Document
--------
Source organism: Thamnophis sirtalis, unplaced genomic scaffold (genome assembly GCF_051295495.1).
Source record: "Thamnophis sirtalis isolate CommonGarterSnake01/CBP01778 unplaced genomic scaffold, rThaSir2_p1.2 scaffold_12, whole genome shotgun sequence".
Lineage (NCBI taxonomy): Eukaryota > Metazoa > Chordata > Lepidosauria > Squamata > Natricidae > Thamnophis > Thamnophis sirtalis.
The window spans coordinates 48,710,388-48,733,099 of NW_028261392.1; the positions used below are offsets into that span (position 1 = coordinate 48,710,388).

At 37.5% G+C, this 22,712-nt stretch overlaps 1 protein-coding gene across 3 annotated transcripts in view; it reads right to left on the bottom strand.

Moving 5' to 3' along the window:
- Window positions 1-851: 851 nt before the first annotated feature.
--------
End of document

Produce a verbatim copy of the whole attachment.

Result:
Source organism: Thamnophis sirtalis, unplaced genomic scaffold (genome assembly GCF_051295495.1).
Source record: "Thamnophis sirtalis isolate CommonGarterSnake01/CBP01778 unplaced genomic scaffold, rThaSir2_p1.2 scaffold_12, whole genome shotgun sequence".
Lineage (NCBI taxonomy): Eukaryota > Metazoa > Chordata > Lepidosauria > Squamata > Natricidae > Thamnophis > Thamnophis sirtalis.
The window spans coordinates 48,710,388-48,733,099 of NW_028261392.1; the positions used below are offsets into that span (position 1 = coordinate 48,710,388).

At 37.5% G+C, this 22,712-nt stretch overlaps 1 protein-coding gene across 3 annotated transcripts in view; it reads right to left on the bottom strand.

Moving 5' to 3' along the window:
- Window positions 1-851: 851 nt before the first annotated feature.